On whether the show would work with the main protagonists as lunch ladies and hairdressers instead of media moguls and fashion designers:
Candace: Well I – you know, I think one of the things that’s very important to understand about Lipstick Jungle is that the show – the book, and the whole concept was really inspired by real women and a new paradigm of a career woman, and a working woman. It happens to take place in New York. But one of the initial things that inspired me to write the book is the fact that 30% of married women make more money than their husbands. Thirty percent of married women take, you know, work and are the breadwinners for their families, which is something that surprised me and really inspired me. And having traveled all around the country, I will tell you that this Lipstick Jungle paradigm is not just high powered career women in New York. It’s women who are managers at Wal-Mart and I’ve met these women. And they’re closer to Lipstick Jungle women than one might think, you know. I – one of them said hey, you know, I make all the money in my family and when I get home, I tell my husband he better have a cold beer waiting.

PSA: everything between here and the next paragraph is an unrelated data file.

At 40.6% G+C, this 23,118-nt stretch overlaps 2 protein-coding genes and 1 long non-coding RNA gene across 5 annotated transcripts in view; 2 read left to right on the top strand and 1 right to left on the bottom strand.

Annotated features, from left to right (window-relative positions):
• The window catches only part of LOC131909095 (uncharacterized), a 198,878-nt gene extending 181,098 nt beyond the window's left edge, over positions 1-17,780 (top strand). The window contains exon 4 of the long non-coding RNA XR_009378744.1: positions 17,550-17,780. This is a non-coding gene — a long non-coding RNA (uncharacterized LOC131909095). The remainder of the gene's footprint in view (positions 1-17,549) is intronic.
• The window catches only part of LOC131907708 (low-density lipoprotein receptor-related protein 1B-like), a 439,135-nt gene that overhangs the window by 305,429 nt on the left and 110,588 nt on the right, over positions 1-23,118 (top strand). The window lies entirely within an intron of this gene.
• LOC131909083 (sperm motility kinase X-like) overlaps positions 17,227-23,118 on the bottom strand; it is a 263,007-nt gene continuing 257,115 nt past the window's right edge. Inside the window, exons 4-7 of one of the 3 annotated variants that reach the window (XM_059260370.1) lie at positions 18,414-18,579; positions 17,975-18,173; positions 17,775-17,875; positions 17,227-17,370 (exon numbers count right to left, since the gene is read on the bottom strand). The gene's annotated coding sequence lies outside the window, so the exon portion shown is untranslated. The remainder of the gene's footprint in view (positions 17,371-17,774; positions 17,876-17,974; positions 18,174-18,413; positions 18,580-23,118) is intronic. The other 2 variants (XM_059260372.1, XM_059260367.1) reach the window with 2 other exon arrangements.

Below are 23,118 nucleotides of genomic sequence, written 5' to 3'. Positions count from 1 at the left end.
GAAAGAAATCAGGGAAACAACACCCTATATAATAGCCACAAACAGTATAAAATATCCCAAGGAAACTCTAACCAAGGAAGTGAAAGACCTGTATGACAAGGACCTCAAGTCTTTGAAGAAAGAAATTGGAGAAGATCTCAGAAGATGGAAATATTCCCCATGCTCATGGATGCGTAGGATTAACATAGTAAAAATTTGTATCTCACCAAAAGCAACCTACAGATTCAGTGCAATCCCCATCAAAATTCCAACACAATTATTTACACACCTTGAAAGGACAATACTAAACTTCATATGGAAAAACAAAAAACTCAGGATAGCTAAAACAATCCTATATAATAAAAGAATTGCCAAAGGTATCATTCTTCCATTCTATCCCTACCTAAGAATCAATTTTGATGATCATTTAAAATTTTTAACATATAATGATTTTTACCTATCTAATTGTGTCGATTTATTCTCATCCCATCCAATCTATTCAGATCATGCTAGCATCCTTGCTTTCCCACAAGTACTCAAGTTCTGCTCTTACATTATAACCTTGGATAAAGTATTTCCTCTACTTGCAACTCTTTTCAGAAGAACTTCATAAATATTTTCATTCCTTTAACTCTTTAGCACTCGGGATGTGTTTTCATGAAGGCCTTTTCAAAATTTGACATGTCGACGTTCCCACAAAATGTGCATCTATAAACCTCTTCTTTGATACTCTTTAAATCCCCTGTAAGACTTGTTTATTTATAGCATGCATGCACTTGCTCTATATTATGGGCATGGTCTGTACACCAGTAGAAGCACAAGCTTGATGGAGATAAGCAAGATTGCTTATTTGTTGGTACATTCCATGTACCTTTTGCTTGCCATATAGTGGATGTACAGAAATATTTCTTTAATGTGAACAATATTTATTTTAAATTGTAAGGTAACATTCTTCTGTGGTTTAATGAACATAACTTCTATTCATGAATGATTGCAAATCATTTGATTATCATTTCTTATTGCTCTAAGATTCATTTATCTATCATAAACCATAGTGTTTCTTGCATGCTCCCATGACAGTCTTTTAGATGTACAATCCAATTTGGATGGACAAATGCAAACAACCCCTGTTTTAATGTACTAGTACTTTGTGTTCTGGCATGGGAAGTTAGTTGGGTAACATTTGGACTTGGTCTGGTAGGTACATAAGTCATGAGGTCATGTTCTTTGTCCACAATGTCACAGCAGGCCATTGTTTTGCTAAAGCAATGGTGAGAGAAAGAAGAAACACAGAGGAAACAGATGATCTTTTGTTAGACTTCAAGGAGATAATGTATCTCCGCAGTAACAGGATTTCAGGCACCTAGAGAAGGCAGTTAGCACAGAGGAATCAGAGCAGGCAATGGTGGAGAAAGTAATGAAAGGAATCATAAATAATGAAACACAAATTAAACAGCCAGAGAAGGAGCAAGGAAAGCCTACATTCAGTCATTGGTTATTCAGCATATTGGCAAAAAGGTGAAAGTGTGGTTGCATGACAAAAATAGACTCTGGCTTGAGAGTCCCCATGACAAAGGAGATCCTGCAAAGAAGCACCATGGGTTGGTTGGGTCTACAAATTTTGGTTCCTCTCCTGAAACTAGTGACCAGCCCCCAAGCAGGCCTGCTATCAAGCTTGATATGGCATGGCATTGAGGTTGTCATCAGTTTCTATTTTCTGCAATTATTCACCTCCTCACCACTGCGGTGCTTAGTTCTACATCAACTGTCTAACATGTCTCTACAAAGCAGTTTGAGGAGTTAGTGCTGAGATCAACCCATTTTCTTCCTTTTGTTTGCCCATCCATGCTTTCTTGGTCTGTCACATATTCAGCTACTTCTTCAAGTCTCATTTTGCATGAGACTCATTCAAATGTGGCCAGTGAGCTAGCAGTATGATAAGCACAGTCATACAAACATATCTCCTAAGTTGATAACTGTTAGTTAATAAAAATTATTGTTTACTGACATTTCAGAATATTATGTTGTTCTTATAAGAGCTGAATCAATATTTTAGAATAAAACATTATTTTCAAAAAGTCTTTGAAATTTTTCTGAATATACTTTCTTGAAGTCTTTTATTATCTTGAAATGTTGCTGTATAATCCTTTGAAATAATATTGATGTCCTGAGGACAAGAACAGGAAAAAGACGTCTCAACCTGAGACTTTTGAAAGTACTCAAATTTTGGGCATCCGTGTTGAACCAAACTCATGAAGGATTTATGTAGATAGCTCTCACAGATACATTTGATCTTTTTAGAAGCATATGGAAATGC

On casting and auditioning for the show:
Brooke: But I will say – I mean, all three of us did actually audition. I mean, you know, I mean, yes it’s nice to just sort of say everything was given to us. But I mean, you know, Kim — who is on two shows currently — Lindsay who was on – who had just finished another show. I mean, we had all – you know, it’s not about – it’s sort of about also we all went out for this. I mean, each one of us did audition and it was about finding the right chemistry, you know. Not – it wasn’t a question whether we could do it or not. It was a question if we were all right and if we all worked together. So I think we all kind of fought and prayed on our own.